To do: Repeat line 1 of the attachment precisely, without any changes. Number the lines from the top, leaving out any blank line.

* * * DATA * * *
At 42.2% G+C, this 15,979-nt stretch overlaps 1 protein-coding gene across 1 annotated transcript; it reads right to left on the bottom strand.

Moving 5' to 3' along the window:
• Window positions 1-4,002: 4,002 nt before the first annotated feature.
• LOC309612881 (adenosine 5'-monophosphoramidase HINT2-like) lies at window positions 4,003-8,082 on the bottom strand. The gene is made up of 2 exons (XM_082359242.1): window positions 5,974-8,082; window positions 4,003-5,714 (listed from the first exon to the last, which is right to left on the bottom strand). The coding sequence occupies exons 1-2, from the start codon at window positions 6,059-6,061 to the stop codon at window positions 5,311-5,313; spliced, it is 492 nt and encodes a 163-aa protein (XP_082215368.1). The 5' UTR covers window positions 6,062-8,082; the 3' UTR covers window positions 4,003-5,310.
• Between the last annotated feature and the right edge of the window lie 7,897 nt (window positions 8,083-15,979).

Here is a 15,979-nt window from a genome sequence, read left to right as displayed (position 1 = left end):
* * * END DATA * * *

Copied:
At 42.2% G+C, this 15,979-nt stretch overlaps 1 protein-coding gene across 1 annotated transcript; it reads right to left on the bottom strand.